DVD Review: The Captains Close Up

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A follow up to William Shatner’s 2011 documentary The Captains, The Captains Close Up is a series of five 30-minute episodes that originally aired on the Epix network. Each episode finds Shatner spending time with an actor who portrayed an iconic captain in a Star Trek series. His interview style is casual and friendly. The subjects covered go beyond the Trek-related.

Unfortunately the first episode is also the weakest—it’s focused on Shatner himself. It plays more like a promotional piece for his many upcoming projects. He’s done a one-man show, he’s got a new music album in the works—it’s seriously impressive that Shatner, in his 80s, has so much on his plate. But there isn’t a lot of depth to this opening half hour.

Thankfully the other segments are more interesting. He meets Patrick Stewart at Stewart’s rather rustic-looking home (at least judging by the weed-ridden steps they sit on). The discussion goes beyond Stewart’s portrayal of Captain Jean-Luc Picard, even including a brief appearance by the actor’s son (also an actor). Avery Brooks (Captain Sisko on Deep Space Nine) does some piano playing. Shatner and Scott Bakula (Captain Archer on Enterprise) do a little horseback riding. Again, the emphasis is on friendly, laidback chats. Bakula identifies himself as a “singer first,” which may surprise some viewers.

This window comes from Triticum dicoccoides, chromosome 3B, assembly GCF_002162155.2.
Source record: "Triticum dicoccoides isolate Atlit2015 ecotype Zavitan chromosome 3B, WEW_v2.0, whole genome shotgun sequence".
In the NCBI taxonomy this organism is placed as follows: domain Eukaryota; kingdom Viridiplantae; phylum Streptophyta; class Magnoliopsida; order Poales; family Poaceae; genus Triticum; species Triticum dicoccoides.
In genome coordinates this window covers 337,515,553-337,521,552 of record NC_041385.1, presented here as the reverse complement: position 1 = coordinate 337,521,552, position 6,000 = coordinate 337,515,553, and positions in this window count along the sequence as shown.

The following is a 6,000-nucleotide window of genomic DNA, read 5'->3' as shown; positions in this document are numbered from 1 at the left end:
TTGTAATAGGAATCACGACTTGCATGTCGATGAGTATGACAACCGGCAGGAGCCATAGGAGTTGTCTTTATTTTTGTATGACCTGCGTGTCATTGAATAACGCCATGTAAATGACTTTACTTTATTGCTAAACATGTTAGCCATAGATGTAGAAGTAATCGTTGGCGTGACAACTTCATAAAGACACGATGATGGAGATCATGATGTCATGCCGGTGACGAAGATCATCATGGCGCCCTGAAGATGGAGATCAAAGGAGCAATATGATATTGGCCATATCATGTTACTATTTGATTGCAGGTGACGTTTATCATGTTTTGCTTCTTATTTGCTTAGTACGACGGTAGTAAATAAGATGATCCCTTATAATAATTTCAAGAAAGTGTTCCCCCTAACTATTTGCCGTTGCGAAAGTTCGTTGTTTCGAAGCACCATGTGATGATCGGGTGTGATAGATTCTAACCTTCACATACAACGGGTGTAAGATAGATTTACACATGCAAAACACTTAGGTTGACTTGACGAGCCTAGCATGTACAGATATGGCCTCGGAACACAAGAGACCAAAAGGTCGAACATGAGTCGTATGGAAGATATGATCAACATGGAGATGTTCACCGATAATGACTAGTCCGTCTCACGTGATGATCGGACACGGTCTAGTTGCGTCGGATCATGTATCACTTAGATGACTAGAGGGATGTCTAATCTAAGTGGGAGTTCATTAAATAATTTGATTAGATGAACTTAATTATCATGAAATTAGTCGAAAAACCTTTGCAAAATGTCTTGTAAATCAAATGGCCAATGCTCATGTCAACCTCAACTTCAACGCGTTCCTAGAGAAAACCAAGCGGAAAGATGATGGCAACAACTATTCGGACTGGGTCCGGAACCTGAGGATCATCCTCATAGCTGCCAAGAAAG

It’s all breezily enjoyable if you don’t mind a relative lack of Trek-related discussion. Things almost get heated during the Kate Mulgrew (Captain Janeway on Voyager) segment. She and Shatner seem to disagree on the artistic merits of TV acting versus theatre. Mulgrew’s main point is that she’d do theatre for free, but TV jobs require financial compensation. It cuts to something else before the two can really hash it out, but things do rise above “relaxed” status momentarily.

The box art depicts Chris Pine, the “new” Captain Kirk in J.J. Abrams’ reboot movie series. It’s a little misleading because Pine only gets about five minutes of screen time. His appearance arrives early, tacked on to Shatner’s episode. Just don’t expect a whole lot of examination of Pine’s take on Kirk.

At a generous 150 minutes, The Captains Close Up is a neat release for Trek fans, if a little peripheral. The bonus features amount to a pair of minute-long clips that offer almost nothing of value.

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Chaz Lipp writes for The Morton Report.

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